EasyJet Says Fare Fall Won't Stem Growth as McCall Exit Looms
(Bloomberg) -- EasyJet Plc vowed to push ahead with an aggressive expansion strategy despite falling fares and the impact of the Brexit vote after Chief Executive Officer Carolyn McCall leaves later this year to take charge of broadcaster ITV Plc.
Europe’s second-biggest low-cost carrier plans to carry on adding capacity to squeeze rivals even as a market-wide oversupply of seats hurts prices, it said Thursday after McCall revealed that annual earnings will be higher than estimated by analysts following bumper figures in the early summer.
McCall said she expects that Ryanair Holdings Plc, Europe’s top discounter, and Wizz Air Holdings Plc, the No. 1 in Eastern Europe, will also continue to splurge on capacity. At the same time unprofitable Alitalia SpA and Air Berlin Plc are set to retreat further, she predicted, while U.K. rivals Flybe Group Plc and Monarch Airlines Ltd. are curbing growth and Norwegian Air Shuttle ASA is focusing on long-haul flights.
Chairman John Barton has already begun the search for a new CEO, according to McCall, who won’t start at ITV until January. No deadline has been set for finding the next chief, and Luton, England-based EasyJet plans to undertake a “rigorous” evaluation of internal and external candidates, she said.
Shares of EasyJet traded 4.7 percent lower at 1,351 pence as of 9:19 a.m. in London after McCall warned that the capacity battle will continue to weigh on fares for the foreseeable future. The stock has gained 35 percent this year, valuing the company at 5.37 billion pounds.
The decision to go to ITV was “difficult,” but EasyJet “is in really good health” with a strong management team following a tough 18 months that included last year’s U.K. vote to leave the European Union, McCall said. She added that until she leaves at the end of 2017 it will be “business as usual.”
The priority for the remainder of McCall’s time at EasyJet will be to support the successor search and ensure stability from board level down, while continuing to lobby the U.K. government and EU to maintain maximum market access, she said. Royal Mail Plc CEO Moya Greene joined the board on Wednesday, six weeks earlier than planned, to aid with the CEO search, the airline said.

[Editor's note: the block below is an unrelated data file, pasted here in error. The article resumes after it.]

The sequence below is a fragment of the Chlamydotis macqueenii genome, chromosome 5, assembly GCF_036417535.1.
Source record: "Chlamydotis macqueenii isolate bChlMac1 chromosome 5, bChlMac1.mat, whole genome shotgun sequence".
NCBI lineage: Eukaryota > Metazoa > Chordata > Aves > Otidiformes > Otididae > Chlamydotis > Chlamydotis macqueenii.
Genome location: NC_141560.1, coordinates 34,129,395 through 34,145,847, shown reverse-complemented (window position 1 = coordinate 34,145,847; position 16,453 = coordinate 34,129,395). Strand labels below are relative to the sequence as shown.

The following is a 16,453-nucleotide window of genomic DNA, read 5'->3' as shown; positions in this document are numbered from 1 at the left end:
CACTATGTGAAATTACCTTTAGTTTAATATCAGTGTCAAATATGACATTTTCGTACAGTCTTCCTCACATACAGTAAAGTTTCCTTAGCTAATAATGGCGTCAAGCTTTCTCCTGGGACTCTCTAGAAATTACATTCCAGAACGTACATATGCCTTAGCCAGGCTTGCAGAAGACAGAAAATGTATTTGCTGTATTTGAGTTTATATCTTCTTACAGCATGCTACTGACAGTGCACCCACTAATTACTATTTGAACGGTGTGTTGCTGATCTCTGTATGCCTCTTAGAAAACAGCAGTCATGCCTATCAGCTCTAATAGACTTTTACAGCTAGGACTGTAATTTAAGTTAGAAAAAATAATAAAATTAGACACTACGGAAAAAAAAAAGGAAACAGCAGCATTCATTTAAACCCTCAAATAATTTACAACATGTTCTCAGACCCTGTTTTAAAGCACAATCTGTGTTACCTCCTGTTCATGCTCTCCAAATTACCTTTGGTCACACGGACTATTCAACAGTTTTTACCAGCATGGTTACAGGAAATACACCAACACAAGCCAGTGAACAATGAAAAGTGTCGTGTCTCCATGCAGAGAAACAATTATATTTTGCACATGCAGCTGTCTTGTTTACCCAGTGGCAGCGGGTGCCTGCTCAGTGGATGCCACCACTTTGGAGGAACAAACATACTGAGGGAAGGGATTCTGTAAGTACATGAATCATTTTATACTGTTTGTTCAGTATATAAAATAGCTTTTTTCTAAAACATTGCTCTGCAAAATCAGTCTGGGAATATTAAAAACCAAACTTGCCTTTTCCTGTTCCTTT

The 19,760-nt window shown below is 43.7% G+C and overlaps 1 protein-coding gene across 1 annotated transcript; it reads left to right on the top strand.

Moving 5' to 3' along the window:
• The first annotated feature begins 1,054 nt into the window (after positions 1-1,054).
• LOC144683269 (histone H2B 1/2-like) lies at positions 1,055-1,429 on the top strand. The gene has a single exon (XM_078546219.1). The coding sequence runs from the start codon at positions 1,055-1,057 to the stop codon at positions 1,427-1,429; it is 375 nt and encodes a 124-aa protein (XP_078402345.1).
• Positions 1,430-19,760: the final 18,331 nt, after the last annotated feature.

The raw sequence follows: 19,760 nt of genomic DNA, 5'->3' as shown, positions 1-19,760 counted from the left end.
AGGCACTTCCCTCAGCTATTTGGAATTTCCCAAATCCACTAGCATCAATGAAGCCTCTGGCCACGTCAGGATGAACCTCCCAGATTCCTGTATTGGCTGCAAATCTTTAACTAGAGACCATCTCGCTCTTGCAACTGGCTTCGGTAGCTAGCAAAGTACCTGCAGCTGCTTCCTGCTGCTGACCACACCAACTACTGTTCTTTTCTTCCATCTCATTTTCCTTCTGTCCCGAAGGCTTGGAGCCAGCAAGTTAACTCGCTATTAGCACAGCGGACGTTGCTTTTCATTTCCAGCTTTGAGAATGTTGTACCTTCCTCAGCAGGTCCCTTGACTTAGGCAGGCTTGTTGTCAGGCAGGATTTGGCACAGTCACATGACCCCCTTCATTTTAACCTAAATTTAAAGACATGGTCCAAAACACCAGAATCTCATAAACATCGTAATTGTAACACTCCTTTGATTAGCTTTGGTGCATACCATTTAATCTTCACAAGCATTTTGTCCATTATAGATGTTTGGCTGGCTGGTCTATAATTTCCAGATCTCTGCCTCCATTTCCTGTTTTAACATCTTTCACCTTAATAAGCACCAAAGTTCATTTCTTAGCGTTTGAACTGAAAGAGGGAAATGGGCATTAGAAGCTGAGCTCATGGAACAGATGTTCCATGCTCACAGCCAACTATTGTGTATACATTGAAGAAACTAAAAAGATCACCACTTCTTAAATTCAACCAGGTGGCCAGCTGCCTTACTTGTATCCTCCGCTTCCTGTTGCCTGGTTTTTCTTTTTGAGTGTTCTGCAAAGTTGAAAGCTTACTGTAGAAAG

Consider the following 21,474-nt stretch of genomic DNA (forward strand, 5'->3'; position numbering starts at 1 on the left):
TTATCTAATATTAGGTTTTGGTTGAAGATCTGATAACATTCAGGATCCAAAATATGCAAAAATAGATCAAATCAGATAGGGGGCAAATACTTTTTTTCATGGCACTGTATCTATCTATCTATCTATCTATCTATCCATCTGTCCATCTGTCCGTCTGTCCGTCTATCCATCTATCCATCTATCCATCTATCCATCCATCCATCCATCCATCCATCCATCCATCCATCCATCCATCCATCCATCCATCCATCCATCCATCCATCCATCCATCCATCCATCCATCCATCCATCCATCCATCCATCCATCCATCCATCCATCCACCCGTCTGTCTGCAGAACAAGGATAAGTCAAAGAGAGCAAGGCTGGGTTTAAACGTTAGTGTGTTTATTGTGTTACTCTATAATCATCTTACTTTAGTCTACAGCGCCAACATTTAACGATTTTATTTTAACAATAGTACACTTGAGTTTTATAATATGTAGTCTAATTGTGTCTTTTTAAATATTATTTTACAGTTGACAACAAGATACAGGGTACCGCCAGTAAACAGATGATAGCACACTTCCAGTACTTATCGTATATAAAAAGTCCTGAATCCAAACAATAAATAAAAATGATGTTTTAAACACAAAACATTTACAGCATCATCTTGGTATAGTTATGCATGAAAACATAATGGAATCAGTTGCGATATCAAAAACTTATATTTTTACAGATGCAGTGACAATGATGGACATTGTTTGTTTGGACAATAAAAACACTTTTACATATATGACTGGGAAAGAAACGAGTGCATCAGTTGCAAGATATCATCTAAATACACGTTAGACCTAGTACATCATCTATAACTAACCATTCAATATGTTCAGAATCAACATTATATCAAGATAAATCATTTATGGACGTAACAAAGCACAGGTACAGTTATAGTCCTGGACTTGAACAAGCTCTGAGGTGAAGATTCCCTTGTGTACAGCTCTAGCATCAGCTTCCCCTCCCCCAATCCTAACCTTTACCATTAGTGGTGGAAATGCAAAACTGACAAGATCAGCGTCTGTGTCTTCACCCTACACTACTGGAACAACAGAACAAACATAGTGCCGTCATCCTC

Pretax profit for the fiscal year ending Sept. 30 is forecast to be within a range of 380 million pounds to 420 million pounds ($495 million to $547 million), EasyJet said, higher than the 375 million-pound average estimate of 20 analysts surveyed by Bloomberg. The forecast still points to a decline from last year’s figure of 495 million pounds.
While sales rose 16 percent to 1.39 billion pounds and fares rallied in the third quarter through June, aided by a late Easter, revenue per seat is set to fall 2 percent over the second half, with “continued pressure” on yields anticipated into next year.
EasyJet has now received approval for an air operating certificate from authorities in Austria after revealing last week that it planned to register more than 100 jets there, with the first transferring today. Establishing an airline in Vienna will allow the company to carry on flying between European Union countries once Britain leaves the bloc.
Other airline stocks also fell, with Deutsche Lufthansa AG dropping as much as 6.8 percent, Air France-KLM Group 5.5 percent, Ryanair 3.4 percent and British Airways owner IAG SA 3 percent. Liberum Capital analyst Gerald Khoo said investors are concerned that the pricing environment means carrier’s won’t be able to deliver on the earnings beats priced into some stocks, and that gains are increasingly dependent on fuel prices staying low.
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